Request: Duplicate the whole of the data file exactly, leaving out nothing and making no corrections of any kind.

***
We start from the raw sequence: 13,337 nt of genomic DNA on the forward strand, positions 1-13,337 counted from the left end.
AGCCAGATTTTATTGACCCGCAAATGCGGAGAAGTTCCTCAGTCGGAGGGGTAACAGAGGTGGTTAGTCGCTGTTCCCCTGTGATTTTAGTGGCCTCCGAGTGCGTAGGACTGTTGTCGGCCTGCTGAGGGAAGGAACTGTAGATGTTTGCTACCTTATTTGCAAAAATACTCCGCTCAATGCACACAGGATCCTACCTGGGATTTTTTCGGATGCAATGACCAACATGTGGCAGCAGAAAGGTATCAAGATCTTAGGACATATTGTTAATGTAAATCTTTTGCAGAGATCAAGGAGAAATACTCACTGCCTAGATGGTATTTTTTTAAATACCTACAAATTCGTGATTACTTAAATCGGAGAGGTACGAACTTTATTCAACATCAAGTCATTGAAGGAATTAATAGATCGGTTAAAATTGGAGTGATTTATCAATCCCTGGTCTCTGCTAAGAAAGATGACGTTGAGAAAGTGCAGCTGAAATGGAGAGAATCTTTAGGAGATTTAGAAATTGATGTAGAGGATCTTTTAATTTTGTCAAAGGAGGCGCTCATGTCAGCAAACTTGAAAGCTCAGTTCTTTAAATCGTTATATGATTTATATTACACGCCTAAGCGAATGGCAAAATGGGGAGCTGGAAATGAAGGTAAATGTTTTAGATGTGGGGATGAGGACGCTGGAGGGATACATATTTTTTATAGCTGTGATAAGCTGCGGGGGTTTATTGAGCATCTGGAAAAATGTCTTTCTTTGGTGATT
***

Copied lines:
We start from the raw sequence: 13,337 nt of genomic DNA on the forward strand, positions 1-13,337 counted from the left end.
AGCCAGATTTTATTGACCCGCAAATGCGGAGAAGTTCCTCAGTCGGAGGGGTAACAGAGGTGGTTAGTCGCTGTTCCCCTGTGATTTTAGTGGCCTCCGAGTGCGTAGGACTGTTGTCGGCCTGCTGAGGGAAGGAACTGTAGATGTTTGCTACCTTATTTGCAAAAATACTCCGCTCAATGCACACAGGATCCTACCTGGGATTTTTTCGGATGCAATGACCAACATGTGGCAGCAGAAAGGTATCAAGATCTTAGGACATATTGTTAATGTAAATCTTTTGCAGAGATCAAGGAGAAATACTCACTGCCTAGATGGTATTTTTTTAAATACCTACAAATTCGTGATTACTTAAATCGGAGAGGTACGAACTTTATTCAACATCAAGTCATTGAAGGAATTAATAGATCGGTTAAAATTGGAGTGATTTATCAATCCCTGGTCTCTGCTAAGAAAGATGACGTTGAGAAAGTGCAGCTGAAATGGAGAGAATCTTTAGGAGATTTAGAAATTGATGTAGAGGATCTTTTAATTTTGTCAAAGGAGGCGCTCATGTCAGCAAACTTGAAAGCTCAGTTCTTTAAATCGTTATATGATTTATATTACACGCCTAAGCGAATGGCAAAATGGGGAGCTGGAAATGAAGGTAAATGTTTTAGATGTGGGGATGAGGACGCTGGAGGGATACATATTTTTTATAGCTGTGATAAGCTGCGGGGGTTTATTGAGCATCTGGAAAAATGTCTTTCTTTGGTGATT